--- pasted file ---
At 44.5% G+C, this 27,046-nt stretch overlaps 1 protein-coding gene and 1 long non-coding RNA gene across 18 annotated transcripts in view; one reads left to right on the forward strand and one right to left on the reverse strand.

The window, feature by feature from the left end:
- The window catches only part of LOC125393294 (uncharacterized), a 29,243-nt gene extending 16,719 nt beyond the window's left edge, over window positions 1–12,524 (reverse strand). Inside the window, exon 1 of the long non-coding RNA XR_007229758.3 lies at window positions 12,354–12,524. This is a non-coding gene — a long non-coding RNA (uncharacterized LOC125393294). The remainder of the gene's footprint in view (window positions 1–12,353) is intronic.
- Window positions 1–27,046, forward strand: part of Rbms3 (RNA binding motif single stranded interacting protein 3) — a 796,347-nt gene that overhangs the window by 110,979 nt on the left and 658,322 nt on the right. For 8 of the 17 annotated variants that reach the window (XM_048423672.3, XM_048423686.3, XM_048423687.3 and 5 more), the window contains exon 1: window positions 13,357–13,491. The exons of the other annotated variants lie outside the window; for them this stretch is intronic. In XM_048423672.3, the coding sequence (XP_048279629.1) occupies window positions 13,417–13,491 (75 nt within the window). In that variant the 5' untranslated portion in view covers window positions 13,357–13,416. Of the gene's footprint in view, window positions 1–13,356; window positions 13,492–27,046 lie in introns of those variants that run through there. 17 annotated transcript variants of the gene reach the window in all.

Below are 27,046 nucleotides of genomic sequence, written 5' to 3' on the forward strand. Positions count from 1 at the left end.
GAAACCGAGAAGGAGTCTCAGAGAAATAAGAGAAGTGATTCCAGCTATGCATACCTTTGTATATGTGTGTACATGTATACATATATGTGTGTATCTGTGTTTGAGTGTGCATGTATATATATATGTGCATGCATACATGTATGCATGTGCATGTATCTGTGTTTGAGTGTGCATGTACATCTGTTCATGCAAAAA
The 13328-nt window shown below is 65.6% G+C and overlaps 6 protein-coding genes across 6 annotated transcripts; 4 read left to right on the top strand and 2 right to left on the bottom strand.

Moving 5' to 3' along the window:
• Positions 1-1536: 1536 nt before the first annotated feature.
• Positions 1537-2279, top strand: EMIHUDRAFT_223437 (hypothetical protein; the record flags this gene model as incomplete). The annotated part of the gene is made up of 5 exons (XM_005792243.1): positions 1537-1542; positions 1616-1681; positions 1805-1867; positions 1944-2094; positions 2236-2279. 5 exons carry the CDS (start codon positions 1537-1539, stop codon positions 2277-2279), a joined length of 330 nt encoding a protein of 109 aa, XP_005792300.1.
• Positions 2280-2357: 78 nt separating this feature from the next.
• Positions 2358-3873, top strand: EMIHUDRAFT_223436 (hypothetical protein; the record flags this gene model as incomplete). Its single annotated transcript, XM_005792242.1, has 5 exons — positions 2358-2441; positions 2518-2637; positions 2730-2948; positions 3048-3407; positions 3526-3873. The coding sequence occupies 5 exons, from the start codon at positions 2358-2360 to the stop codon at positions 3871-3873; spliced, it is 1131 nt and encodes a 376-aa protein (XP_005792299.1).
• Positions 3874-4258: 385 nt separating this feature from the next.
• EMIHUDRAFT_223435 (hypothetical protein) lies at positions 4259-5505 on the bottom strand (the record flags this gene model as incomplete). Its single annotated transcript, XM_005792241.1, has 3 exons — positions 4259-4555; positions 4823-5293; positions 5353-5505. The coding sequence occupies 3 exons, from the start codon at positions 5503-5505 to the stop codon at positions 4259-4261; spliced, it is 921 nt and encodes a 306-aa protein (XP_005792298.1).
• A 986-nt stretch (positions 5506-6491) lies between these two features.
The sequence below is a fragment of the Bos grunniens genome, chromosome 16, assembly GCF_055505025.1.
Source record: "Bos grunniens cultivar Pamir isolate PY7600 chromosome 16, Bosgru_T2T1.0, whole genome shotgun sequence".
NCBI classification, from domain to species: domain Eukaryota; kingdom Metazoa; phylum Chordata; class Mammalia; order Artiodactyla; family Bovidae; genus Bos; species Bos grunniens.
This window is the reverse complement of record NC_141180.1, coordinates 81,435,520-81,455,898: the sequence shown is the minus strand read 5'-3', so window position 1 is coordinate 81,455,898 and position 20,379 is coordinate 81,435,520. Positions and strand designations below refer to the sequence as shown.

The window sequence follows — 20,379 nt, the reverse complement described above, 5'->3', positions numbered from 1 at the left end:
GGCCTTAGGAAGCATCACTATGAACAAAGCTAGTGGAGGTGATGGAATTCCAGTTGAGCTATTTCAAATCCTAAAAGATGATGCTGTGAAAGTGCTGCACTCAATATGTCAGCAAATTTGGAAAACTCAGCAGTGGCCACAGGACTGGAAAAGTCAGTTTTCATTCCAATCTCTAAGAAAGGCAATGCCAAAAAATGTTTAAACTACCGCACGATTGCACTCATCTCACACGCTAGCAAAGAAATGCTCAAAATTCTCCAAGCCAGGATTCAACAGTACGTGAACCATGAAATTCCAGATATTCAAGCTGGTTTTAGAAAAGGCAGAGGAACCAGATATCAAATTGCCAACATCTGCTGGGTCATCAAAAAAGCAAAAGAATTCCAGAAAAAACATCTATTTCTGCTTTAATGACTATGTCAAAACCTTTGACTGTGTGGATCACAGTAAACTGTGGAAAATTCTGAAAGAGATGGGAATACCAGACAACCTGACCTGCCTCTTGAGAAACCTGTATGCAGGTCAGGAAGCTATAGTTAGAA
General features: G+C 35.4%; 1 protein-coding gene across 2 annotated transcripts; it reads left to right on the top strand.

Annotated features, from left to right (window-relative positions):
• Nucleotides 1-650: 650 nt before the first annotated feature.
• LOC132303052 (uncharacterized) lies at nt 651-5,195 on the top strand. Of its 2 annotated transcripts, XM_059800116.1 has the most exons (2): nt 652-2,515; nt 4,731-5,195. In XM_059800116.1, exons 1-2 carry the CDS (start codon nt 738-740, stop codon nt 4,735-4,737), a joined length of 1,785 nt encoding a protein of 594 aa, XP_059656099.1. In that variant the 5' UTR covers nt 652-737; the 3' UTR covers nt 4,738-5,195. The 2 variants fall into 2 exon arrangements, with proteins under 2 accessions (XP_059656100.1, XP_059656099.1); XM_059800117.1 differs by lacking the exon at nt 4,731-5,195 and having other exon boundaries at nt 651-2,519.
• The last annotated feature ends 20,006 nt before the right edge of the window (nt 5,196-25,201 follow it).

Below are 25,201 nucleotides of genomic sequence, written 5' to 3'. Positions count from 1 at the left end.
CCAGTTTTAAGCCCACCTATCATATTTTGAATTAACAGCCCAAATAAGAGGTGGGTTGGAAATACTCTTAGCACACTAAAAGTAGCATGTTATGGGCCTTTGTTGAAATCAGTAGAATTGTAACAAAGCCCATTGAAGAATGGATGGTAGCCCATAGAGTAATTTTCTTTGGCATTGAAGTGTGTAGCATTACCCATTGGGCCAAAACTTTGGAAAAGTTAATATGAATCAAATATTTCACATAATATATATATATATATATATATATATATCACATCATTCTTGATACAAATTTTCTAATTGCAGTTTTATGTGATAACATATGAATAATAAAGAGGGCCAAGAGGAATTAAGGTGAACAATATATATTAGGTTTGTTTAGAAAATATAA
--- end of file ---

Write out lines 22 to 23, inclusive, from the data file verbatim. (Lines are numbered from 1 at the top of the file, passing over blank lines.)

General features: G+C 35.4%; 1 protein-coding gene across 2 annotated transcripts; it reads left to right on the top strand.

Annotated features, from left to right (window-relative positions):